TPM News

The Kaiser Foundation has tracked Americans' favorability of the new health care law, the Affordable Care Act, since it was passed. This month has particularly bad news, according to their report, as support for the law is the at the lowest point in their polling.

From Kaiser:

After remaining roughly evenly split for most of the last year and a half, the public’s overall views on the health reform law were more negative this month. In October, about half (51 percent) say they have an unfavorable view of the Patient Protection and Affordable Care Act (ACA), while 34 percent say they have a favorable view, a low point in Kaiser tracking polls since the law was passed....

Consistent with the overall decline in favorability of the ACA, the public is less likely to think the law will make things better for themselves personally, and more likely to say it won’t make a difference. This month, 18 percent say they and their families will be better off under the law (down from 27 percent in September), while 44 percent say it won’t make much difference for them (up from 34 percent last month). The share who thinks they’ll personally be worse off has remained steady at around three in ten since the law was passed.

Rep. Michele Bachmann (R-MN) got some tough love from one of her own late Thursday, as the president and executive director of a Tea Party organization urged her to end her bid for the White House.

"It's time for Michele Bachmann to go," wrote American Majority president Ned Ryun in a statement obtained by CNN.

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HP, the world's largest maker of personal computers, has decided that it's going to keep making the product that made it a household name, despite earlier plans to quit the PC business.

The struggling Silicon Valley stalwart on Thursday announced it won't exit the PC business after all, just two months after it announced in its August earnings call that it was considering selling off that part of its portfolio to concentrate on enterprise services.

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Christopher Doyon, the homeless man the feds say launched a distributed denial of service (DDoS) attack on the city of Santa Cruz's web servers because he was upset over an anti-camping law, is out of federal custody on his own recognizance and has evidentially joined up with a local Occupy protest.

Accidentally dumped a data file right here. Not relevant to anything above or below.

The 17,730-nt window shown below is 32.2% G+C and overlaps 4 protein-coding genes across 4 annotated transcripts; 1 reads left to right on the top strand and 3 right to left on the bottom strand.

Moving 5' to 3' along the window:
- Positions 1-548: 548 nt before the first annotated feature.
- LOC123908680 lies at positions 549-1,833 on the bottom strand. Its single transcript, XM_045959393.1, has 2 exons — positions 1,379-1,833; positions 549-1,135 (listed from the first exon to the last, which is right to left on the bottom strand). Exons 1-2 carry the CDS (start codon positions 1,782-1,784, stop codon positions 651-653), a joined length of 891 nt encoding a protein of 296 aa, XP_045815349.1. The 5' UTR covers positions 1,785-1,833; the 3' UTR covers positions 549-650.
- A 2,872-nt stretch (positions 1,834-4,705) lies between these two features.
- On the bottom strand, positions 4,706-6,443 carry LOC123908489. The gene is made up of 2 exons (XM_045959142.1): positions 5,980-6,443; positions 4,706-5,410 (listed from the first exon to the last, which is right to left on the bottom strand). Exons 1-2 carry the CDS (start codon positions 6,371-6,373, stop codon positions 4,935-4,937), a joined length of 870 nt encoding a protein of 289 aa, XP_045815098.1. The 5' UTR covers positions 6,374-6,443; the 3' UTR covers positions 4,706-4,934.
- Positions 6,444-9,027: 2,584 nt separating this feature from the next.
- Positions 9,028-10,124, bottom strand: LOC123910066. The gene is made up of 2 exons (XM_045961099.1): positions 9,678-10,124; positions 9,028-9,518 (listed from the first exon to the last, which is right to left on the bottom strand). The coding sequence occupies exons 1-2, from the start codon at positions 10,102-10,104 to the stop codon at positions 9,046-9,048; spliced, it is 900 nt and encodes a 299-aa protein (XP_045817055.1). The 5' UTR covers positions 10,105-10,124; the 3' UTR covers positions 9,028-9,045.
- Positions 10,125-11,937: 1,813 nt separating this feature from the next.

FBI agents arrested Doyon back in September in connection with an Anonymous-affiliated cyber attack against Santa Cruz's website. TPM obtained his mugshot through a Freedom of Information Act (FOIA) request this week.

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Numerous conservatives have slammed Occupy Wall Street for protesting the "wrong" people. Rather than the bankers who ran the global economy into the ground during the Bush era, it's the current White House that deserves the people's ire, they say.

However, conservative activist Cliff Kincaid has a new target for populist outrage: Democratic-leaning financier George Soros... and he's got the kooky conspiracy theory diagrams to prove it!

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A small Wyoming company believes it may have discovered a game-changing alternative to conventional batteries.

On Tuesday, materials scientist Michael Haag introduced attendees of the two-day World Technology Summit to the "Quantum Energy Device" or QED -- a battery of sorts made not from chemicals, but from silicon nanocrystals.

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The Wisconsin legislature is divided once again, on a new hot-button topic: Whether citizens should be able to carry guns in the state Capitol, into legislators' offices, and into the Assembly and Senate chambers themselves.

The state Capitol has, of course, been the site of massive protests against Gov. Scott Walker's anti-public employee union legislation. Amazingly, tens of thousands of people swamped the Capitol at various times in passionate, and very loud demonstrations -- but without any major disturbances of the peace.

But would an armed state Capitol also be a polite state Capitol?

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Federal prosecutor Nathaniel B. Edmonds stepped before U.S. District Judge Ellen S. Huvelle on Wednesday morning and portrayed former lobbyist Kevin Ring as "second in command" to Jack Abramoff and said a 50-month sentence would "reflect the reality of Ring's crimes."

Ultimately, Huvelle sentenced Ring to 20 months in prison for providing, in the words of DOJ, an "illegal stream of things of value, including vacations, employment for a congressman's wife, meals, drinks, and high-priced tickets to exclusive concerts and sporting events."

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